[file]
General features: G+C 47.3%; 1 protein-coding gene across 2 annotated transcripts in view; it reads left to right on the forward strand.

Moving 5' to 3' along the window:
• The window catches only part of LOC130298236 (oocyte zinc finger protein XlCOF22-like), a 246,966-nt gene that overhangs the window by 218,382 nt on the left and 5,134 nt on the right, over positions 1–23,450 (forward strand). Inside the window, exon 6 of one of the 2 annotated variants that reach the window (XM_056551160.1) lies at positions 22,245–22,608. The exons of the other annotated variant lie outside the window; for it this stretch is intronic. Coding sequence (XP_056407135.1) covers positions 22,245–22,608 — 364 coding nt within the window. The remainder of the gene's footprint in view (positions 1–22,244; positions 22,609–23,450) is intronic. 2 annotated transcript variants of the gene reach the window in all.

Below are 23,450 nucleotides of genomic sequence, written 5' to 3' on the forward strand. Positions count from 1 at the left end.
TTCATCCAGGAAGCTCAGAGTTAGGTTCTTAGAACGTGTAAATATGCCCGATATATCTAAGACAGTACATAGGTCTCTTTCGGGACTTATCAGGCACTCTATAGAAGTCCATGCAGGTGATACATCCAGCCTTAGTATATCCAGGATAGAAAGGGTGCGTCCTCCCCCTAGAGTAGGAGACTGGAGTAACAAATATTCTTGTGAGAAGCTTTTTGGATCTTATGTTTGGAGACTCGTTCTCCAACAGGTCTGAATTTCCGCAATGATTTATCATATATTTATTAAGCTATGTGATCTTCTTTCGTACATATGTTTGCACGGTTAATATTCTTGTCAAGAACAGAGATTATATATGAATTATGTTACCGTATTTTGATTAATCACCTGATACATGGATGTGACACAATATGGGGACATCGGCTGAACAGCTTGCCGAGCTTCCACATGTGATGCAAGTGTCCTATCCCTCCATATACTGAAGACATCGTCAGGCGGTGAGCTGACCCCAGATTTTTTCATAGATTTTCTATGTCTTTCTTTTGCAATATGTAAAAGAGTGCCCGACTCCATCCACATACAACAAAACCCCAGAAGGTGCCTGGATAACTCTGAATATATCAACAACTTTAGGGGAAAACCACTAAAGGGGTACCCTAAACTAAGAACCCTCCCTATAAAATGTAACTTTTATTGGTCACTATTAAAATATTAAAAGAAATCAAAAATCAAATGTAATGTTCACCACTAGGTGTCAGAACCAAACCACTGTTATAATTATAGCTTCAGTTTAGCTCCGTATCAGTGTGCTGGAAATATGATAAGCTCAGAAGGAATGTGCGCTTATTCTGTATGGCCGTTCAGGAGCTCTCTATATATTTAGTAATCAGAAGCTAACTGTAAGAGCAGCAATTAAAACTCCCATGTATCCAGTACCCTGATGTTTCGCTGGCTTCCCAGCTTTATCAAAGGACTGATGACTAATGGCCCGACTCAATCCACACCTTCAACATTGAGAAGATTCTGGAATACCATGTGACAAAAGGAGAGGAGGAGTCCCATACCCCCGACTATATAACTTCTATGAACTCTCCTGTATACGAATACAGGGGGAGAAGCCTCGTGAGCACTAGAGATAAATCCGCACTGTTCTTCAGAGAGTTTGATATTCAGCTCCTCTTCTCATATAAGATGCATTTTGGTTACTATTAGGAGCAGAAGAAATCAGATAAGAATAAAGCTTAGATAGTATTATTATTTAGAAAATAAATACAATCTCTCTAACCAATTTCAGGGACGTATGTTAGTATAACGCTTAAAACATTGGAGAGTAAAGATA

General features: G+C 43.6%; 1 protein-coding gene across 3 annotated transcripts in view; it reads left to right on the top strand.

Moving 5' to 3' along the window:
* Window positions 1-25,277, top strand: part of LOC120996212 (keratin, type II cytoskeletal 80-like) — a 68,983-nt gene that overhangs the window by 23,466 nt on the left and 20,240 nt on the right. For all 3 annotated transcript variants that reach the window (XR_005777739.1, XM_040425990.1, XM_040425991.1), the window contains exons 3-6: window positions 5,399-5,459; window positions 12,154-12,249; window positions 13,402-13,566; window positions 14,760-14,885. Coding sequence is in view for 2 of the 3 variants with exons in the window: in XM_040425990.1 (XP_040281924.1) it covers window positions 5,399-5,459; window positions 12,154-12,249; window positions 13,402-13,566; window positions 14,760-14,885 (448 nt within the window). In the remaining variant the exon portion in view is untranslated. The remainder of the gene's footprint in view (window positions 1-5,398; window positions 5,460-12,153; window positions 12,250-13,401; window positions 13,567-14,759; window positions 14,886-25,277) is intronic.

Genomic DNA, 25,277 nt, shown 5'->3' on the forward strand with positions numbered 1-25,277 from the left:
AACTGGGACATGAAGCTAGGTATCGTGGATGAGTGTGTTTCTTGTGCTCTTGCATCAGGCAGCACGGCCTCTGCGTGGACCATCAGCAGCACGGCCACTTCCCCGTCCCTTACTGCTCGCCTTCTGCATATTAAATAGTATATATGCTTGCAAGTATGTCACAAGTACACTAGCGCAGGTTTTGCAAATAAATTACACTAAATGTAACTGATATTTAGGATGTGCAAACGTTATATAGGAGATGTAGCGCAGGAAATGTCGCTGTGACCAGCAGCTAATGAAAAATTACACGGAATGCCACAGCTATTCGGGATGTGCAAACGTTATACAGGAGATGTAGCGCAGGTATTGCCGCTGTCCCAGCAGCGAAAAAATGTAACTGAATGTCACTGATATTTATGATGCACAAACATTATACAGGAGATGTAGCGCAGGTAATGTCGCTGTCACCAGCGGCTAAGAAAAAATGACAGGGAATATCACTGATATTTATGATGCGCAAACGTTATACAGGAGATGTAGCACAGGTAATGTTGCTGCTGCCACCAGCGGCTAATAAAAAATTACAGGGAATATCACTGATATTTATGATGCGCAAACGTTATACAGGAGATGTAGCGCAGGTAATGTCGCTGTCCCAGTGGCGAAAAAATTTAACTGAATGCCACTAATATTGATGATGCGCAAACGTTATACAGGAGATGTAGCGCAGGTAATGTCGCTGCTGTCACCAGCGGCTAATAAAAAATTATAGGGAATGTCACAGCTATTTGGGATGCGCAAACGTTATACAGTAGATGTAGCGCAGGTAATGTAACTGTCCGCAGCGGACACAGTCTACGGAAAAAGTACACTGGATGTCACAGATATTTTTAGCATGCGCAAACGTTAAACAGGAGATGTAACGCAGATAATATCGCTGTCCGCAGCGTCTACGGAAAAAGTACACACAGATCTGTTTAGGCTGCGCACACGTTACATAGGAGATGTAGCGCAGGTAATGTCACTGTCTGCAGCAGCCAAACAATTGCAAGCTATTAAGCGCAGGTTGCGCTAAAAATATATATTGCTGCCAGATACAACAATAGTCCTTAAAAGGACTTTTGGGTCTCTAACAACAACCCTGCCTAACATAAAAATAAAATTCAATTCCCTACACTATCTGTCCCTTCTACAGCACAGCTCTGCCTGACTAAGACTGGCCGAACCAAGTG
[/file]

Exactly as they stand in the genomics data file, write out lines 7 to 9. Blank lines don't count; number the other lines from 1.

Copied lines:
Moving 5' to 3' along the window:
* Window positions 1-25,277, top strand: part of LOC120996212 (keratin, type II cytoskeletal 80-like) — a 68,983-nt gene that overhangs the window by 23,466 nt on the left and 20,240 nt on the right. For all 3 annotated transcript variants that reach the window (XR_005777739.1, XM_040425990.1, XM_040425991.1), the window contains exons 3-6: window positions 5,399-5,459; window positions 12,154-12,249; window positions 13,402-13,566; window positions 14,760-14,885. Coding sequence is in view for 2 of the 3 variants with exons in the window: in XM_040425990.1 (XP_040281924.1) it covers window positions 5,399-5,459; window positions 12,154-12,249; window positions 13,402-13,566; window positions 14,760-14,885 (448 nt within the window). In the remaining variant the exon portion in view is untranslated. The remainder of the gene's footprint in view (window positions 1-5,398; window positions 5,460-12,153; window positions 12,250-13,401; window positions 13,567-14,759; window positions 14,886-25,277) is intronic.

Genomic DNA, 25,277 nt, shown 5'->3' on the forward strand with positions numbered 1-25,277 from the left: